By contrast, compassionate conservationists advocate a broad “do no harm” approach and a creative search for peaceful alternatives to vital conservation. They say that approaches to non-native species like culling can often lack evidence of long-term effectiveness and can cause unintended consequences. For example, lethal control of dingoes can increase fox abundance and decrease small mammal numbers.

Moreover, compassionate conservationists stress the importance of recognising animals’ value, interests and agency. Particularly when making decisions that will impact them.

Is compassion a more ethical framework for conservation?

Critics against the movement argue against the role of compassion. Feelings, they say, can blind us to our responsibilities. But are these criticisms valid? Should we silence compassion to make decisions aimed at preserving ecosystems on a larger scale?

These critiques have important weaknesses. In human affairs, using compassion as a guide has arguably helped produce more just attitudes and policies towards marginalised and oppressed peoples.

Critics can fail to see that “compassion” is a complex response. While compassion and empathy can sometimes morally blind us, they can also be thoughtful and disciplined responses to issues. Compassion is frequently guided by a sense of justice toward both humans and nonhumans.

In our review, we noted critics often avoid questions about the value of animal lives and our responsibilities to them as sentient individuals, such as whether it’s unjust to cause them agonising deaths from poison.

Criticism of compassionate conservation

Yet some criticisms of compassionate conservation have more substance.

Animals, like people, can harm other animals, ecosystems, and even humans. Compassionate conservationists strive to protect and respect all three. But one hard question is precisely how to weigh our general responsibility to do no harm against the survival of species and ecosystems. Is it always wrong to harm animals, even when great ecological havoc may otherwise result?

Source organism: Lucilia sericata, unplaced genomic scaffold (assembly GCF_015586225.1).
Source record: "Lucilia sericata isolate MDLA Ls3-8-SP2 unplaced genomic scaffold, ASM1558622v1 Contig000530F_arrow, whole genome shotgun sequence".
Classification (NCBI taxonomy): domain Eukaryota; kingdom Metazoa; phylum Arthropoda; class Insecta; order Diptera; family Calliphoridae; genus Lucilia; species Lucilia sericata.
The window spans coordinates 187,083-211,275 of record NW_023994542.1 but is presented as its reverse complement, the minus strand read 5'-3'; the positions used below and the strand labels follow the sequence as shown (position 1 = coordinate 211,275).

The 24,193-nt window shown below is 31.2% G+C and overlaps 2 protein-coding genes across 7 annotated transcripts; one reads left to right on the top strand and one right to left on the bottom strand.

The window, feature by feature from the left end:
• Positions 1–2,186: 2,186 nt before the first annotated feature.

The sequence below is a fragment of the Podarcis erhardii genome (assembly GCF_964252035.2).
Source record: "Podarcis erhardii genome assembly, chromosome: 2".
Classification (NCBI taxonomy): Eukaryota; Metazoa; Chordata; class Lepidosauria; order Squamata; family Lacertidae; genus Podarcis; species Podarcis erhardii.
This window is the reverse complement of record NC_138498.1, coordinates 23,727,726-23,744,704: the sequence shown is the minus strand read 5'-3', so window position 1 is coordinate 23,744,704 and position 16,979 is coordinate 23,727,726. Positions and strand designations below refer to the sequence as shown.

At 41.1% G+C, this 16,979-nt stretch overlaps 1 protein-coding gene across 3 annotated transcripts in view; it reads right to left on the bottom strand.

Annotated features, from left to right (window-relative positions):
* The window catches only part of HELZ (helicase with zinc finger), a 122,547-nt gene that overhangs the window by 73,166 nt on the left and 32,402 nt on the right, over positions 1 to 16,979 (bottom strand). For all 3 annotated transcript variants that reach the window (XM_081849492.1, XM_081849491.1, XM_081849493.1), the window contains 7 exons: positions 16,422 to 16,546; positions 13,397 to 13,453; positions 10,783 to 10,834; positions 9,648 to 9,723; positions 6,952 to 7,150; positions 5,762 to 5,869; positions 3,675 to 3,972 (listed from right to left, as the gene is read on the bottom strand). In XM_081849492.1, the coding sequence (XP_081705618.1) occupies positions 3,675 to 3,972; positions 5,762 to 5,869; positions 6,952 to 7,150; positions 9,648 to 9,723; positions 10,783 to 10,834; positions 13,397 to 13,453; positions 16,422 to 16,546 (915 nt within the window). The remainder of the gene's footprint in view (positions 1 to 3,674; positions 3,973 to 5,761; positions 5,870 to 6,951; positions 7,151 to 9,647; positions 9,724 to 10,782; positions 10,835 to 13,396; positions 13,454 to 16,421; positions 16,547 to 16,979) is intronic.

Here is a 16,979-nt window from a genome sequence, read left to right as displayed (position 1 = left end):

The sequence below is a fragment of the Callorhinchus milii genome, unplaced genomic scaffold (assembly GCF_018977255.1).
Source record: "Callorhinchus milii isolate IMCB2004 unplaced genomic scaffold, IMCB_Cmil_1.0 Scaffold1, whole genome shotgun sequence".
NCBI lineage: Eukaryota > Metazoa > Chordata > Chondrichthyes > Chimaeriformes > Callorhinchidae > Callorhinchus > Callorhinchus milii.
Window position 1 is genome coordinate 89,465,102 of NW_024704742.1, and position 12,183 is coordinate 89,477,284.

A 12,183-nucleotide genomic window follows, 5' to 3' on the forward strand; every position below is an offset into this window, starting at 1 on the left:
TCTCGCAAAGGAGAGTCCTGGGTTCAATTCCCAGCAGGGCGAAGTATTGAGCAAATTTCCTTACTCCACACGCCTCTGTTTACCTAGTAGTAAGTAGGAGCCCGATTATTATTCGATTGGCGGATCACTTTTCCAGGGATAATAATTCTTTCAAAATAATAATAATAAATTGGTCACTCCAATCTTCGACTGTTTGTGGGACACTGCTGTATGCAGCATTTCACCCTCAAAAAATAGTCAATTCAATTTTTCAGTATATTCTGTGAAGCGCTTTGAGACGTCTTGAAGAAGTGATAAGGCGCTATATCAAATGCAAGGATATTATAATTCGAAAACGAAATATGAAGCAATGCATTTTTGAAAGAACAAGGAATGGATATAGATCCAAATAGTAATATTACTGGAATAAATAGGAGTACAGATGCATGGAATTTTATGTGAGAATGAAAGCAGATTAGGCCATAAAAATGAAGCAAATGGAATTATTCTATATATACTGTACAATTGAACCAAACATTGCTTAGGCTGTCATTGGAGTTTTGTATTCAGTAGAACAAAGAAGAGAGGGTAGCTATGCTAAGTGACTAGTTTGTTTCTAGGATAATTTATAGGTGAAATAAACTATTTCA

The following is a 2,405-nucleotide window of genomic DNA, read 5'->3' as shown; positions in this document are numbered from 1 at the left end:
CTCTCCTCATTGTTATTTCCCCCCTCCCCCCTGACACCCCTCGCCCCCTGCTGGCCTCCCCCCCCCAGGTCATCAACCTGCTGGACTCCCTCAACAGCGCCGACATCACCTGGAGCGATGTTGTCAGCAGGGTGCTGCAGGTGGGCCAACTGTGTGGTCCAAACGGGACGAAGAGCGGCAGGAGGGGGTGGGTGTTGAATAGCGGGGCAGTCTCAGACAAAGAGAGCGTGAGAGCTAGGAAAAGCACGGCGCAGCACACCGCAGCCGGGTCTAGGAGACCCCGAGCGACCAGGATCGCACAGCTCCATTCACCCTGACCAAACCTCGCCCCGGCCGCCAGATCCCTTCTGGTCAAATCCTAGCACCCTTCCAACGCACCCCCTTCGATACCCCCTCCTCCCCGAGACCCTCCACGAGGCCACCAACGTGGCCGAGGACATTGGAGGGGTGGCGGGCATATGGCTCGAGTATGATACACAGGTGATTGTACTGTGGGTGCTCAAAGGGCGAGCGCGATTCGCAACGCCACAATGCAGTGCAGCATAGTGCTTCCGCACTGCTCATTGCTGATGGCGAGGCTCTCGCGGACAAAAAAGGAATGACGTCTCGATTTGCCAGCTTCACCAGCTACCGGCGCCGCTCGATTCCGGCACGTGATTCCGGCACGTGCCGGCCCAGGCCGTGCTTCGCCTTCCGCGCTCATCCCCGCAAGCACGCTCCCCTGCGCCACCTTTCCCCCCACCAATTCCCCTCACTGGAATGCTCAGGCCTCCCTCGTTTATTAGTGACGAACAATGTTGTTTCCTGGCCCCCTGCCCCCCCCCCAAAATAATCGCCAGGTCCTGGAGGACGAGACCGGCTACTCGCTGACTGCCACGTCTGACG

Some compassionate conservationists argue for the return of predators on a large scale, as a way to manage ecosystems without human intervention. But predators can cause great suffering to other animals, whether introduced or not. Is suffering acceptable as long as we don’t cause it or we cause it indirectly? Should compassion require us to intervene in nature to reduce suffering?

In parts of Southeast Asia, elephants and farmers often come into conflict. The elephants enter into the fields, seeking food. This can be because their original habitats have shrunk drastically. But from the farmer’s point of view, the elephants are stealing from them. How do we balance these competing interests?

A debate worth having

Understanding our ethical duties to animals can be difficult. For example, do we have stronger responsibilities to more sentient animals, like kangaroos and crows, than to animals with possibly less complex inner lives, like frogs and crayfish? What about insects?

While some mainstream conservationists regard compassionate conservation as irrelevant, we believe its provocations have value. Wrestling with the tough questions posed by compassionate conservation could improve how we understand our responsibilities to people, ecosystems and animals.The Conversation


Simon Coghlan, Senior Lecturer in Digital Ethics, Centre for AI and Digital Ethics, School of Computing and Information Systems, The University of Melbourne and Adam Cardilini, Lecturer, Environmental Science, School of Life and Environmental Science, Faculty of Science, Engineering and Built Environment, Deakin University

This article is republished from The Conversation under a Creative Commons license. Read the original article.